COS 32-6
Interaction of native and invasive grasses with a generalist herbivore insect

Tuesday, August 6, 2013: 9:50 AM
M100HC, Minneapolis Convention Center
Alina Avanesyan, Biological Sciences, University of Cincinnati, Cincinnati, OH
Theresa M. Culley, Biological Sciences, University of Cincinnati, Cincinnati, OH

Invasive species and their ability to outcompete native species can cause significant environmental problems on different levels: from economic losses and human health problems to changes in natural communities and the loss of biodiversity. The overall goal of this study is to provide greater insight into the successful invasion of introduced plant species, by determining whether an interaction with native generalist herbivores, such as grasshoppers, is a major factor enabling invasive plants to succeed in the introduced range. We address this question from two perspectives simultaneously: (1) resistant responses of invasive versus native plant species (leaf damage) to feeding by grasshoppers; and (2) the feeding preferences of grasshoppers (feeding behavior) with regard to these same plant species. Feeding experiments using invasive (Miscanthus sinensis, ‘Zebrinus’ and ‘Gracillimus’ cultivars) and native (Andropogon gerardii and Bouteloua curtipendula) grasses, as well as their leaves, and nymph grasshoppers of the Melanoplusgenus were conducted under field and lab conditions. Leaf damage (the volume of the grazed portion and frequency of “scarring”) and feeding behavior of grasshoppers (food intake, food assimilation, and feeding activity) were estimated and compared between native and invasive plant species.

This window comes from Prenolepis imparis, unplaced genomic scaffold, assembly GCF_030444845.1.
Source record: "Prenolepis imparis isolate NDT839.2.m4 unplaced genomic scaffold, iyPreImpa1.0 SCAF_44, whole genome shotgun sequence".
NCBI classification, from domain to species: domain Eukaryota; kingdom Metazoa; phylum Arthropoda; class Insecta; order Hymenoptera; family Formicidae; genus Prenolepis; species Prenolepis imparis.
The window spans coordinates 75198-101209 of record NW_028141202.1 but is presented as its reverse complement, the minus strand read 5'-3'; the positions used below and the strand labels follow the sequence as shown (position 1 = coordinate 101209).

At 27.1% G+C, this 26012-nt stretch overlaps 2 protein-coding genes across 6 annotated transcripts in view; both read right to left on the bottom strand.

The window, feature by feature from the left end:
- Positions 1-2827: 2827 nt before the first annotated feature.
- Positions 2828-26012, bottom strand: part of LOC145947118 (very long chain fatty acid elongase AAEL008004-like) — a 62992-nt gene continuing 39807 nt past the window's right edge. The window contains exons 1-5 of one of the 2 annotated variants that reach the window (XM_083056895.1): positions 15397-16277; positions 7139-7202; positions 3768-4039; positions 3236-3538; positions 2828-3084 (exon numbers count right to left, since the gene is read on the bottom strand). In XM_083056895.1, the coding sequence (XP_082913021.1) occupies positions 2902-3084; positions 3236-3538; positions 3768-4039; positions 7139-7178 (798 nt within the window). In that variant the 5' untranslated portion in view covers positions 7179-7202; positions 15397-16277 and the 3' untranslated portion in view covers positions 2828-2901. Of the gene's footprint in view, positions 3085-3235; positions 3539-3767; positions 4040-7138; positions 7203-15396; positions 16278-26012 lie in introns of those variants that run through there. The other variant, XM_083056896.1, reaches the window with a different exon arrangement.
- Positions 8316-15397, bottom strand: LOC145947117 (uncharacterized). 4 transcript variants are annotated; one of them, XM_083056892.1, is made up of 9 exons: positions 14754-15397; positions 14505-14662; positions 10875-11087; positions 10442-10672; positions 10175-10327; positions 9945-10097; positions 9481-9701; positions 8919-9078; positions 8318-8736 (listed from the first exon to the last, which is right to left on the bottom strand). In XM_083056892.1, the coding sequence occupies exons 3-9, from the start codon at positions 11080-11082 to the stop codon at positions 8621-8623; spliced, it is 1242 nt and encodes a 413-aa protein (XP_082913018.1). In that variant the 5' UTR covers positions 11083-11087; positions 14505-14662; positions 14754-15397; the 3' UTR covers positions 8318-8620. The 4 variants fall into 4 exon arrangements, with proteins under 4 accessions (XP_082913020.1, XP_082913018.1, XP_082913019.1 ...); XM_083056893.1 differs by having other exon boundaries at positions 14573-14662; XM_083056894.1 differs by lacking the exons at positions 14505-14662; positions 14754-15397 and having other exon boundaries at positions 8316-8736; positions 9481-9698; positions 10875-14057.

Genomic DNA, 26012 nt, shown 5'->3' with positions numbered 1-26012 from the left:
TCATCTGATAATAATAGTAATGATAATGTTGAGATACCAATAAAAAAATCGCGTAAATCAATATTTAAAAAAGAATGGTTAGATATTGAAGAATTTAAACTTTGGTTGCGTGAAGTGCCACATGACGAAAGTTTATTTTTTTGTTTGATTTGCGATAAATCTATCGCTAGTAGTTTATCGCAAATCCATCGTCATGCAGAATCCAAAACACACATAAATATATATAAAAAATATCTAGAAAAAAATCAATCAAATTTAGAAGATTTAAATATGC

In field experiments with intact plants, the volume of grazed portion, number of scars, and frequency of “scarring” were greater in invasive (M. sinensisZebrinus,M. sinensis Gracillimus’) plants than in native (A. gerardii, B. curtipendula) plants (P<0.05). Also, the feeding activity of grasshopper nymphs was higher on invasive plants (P<0.05). However in the experiments with leaves, we did not observe any feeding preferences of grasshoppers or any differences in their food intake and food assimilation on native or invasive plants species (P>0.05). These results suggest that the feeding behavior of grasshoppers differs under natural and artificial conditions, and that these plant species may change their resistance level after they have been clipped.